Valuation of intellectual property, including trade secrets, is ultimately based on the projected income stream generated by the information discounted to present value at an appropriate risk rate. The valuation of trade secrets is difficult because of the need to isolate the historical income stream associated uniquely with the information that was protected as secret. The valuation expert must be able to identify income, direct expenses, and allocated indirect expenses associated with the information. That data is then used to project future net cash flows. In some cases where the information is stolen, used by a competitor, and cannot be recovered the value of damages is calculated based on the marginal benefit derived by the competitor from the stolen information.

As noted above, accurate and relevant estimates of damages are based on reliable historical accounting information. Additionally, the use of an experienced account and valuation expert is required to properly use the historical information as a basis to opine as to the value of the trade secret and/or the damages caused by the theft of the trade secrets.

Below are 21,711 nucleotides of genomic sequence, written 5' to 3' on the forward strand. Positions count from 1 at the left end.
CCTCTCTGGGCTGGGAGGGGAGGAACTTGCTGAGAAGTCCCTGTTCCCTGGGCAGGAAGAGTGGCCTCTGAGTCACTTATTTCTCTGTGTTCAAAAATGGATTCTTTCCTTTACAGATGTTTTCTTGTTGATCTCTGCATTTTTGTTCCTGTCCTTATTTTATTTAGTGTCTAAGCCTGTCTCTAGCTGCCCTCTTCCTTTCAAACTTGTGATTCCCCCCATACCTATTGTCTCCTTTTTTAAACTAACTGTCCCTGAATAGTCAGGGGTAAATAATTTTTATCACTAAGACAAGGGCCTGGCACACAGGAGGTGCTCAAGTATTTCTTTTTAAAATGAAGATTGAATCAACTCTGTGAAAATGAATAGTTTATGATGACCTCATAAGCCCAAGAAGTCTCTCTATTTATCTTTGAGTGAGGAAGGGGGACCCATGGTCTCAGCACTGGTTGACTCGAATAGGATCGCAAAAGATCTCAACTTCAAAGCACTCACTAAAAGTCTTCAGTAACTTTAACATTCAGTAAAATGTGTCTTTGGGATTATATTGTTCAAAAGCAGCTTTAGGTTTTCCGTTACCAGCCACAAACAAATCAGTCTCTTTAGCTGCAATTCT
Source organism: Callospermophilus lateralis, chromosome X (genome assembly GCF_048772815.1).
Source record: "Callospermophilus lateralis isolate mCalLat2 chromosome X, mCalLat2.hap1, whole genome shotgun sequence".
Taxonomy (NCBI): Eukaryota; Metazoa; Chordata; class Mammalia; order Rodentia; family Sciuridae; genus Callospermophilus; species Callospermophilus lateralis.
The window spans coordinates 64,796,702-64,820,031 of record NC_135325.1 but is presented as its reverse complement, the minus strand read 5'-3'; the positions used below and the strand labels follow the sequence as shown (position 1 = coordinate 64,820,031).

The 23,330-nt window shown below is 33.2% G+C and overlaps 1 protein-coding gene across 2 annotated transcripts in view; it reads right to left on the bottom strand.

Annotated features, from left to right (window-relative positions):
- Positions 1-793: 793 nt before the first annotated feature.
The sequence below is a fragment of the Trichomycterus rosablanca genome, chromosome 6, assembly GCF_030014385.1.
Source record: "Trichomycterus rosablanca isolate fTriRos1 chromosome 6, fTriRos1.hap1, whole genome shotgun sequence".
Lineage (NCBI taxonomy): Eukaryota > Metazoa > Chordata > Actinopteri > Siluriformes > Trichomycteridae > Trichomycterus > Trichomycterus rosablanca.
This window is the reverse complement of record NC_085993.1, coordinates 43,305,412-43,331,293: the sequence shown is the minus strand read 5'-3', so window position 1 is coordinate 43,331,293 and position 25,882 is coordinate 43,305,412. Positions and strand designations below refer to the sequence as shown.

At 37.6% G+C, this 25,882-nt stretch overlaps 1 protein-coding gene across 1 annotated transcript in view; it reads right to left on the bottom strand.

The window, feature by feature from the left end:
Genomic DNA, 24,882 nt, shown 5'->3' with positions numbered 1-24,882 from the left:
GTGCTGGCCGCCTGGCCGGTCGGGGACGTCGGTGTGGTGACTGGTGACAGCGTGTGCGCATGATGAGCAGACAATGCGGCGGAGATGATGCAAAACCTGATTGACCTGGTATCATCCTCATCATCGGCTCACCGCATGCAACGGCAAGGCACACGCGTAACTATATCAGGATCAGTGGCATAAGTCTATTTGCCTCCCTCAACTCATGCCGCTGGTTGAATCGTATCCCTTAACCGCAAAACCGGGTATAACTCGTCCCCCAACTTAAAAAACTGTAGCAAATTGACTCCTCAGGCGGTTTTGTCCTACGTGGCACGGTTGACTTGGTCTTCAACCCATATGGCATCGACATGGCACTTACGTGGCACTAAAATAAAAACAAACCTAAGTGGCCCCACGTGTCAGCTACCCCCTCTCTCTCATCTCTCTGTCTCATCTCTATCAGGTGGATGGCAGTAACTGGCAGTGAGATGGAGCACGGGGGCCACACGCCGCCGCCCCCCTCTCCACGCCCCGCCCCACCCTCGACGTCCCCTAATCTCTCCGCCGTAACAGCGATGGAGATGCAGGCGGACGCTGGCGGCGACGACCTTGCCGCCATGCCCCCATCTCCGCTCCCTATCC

The Forensic Accounting practice is headed by partner Chris L. Hamilton, CPA, CFE, CVA. Mr. Hamilton is a Certified Public Accountant, Certified Fraud Examiner, and Certified Valuation Analyst. He is a licensed life and disability insurance agent and a General Securities Representative. Mr. Hamilton has published articles in several publications, and has made presentations at national conferences, training institutes and seminars on topics including forensic accounting, fraud and business appraisal.